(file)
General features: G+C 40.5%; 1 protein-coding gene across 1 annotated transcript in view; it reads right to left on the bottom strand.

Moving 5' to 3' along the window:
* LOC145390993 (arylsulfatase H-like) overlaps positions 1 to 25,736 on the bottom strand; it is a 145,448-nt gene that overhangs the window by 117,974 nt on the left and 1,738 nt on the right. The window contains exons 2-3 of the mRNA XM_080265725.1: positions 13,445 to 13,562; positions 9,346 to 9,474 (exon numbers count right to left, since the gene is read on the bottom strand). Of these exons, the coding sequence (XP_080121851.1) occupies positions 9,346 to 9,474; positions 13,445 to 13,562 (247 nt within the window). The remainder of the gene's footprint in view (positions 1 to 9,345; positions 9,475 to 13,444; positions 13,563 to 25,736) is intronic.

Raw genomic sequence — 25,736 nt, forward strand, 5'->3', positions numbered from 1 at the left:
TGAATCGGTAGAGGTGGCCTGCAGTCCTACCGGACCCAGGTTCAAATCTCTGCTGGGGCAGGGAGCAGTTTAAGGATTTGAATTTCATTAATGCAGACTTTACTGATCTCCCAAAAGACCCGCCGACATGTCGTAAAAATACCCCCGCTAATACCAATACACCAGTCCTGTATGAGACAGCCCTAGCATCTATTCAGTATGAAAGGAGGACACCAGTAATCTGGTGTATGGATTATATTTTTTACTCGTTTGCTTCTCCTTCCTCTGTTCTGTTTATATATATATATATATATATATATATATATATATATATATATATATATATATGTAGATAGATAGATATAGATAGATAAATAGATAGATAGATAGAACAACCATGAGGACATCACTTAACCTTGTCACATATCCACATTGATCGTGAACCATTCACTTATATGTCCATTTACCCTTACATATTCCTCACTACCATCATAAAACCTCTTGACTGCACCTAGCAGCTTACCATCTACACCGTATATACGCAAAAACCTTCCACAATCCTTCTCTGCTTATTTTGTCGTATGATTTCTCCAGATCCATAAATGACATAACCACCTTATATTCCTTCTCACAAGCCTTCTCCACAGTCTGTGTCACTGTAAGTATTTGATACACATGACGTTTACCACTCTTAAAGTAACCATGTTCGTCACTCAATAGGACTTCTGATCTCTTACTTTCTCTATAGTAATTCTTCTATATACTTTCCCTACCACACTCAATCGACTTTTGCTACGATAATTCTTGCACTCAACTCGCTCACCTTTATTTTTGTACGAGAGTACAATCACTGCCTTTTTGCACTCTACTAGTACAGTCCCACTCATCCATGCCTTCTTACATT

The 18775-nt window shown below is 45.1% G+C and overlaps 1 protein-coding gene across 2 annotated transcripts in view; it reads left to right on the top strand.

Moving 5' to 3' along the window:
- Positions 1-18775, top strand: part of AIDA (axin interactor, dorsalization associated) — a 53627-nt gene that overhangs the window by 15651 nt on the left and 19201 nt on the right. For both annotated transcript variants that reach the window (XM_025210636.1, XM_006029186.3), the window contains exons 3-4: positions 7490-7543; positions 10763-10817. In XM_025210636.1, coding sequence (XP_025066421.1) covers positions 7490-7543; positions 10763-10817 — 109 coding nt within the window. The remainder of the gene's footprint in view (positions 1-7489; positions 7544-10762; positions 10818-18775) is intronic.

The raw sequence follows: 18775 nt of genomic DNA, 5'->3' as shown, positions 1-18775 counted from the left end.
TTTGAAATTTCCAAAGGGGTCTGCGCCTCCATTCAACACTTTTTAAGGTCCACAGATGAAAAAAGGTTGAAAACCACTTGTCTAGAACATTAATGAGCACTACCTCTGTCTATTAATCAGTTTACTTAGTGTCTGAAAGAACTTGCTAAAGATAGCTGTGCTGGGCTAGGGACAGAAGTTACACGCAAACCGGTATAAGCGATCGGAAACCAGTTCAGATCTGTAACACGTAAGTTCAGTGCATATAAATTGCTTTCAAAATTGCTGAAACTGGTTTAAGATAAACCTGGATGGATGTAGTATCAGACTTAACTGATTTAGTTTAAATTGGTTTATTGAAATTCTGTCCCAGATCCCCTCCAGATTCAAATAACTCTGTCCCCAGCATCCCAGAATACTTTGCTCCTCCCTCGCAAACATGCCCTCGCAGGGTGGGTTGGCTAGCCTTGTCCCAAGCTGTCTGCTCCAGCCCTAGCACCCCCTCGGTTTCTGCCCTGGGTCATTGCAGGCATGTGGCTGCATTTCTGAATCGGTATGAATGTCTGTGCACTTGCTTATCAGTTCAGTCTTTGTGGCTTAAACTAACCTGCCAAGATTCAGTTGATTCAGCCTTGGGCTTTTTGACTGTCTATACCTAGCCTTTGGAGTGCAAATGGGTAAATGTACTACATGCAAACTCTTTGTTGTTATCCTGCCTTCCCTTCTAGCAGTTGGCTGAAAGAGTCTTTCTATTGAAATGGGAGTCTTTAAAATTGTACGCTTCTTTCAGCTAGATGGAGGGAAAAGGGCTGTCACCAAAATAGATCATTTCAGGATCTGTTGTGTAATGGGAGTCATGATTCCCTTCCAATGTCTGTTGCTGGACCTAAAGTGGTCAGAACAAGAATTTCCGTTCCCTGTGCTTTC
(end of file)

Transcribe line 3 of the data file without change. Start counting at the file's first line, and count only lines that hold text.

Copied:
* LOC145390993 (arylsulfatase H-like) overlaps positions 1 to 25,736 on the bottom strand; it is a 145,448-nt gene that overhangs the window by 117,974 nt on the left and 1,738 nt on the right. The window contains exons 2-3 of the mRNA XM_080265725.1: positions 13,445 to 13,562; positions 9,346 to 9,474 (exon numbers count right to left, since the gene is read on the bottom strand). Of these exons, the coding sequence (XP_080121851.1) occupies positions 9,346 to 9,474; positions 13,445 to 13,562 (247 nt within the window). The remainder of the gene's footprint in view (positions 1 to 9,345; positions 9,475 to 13,444; positions 13,563 to 25,736) is intronic.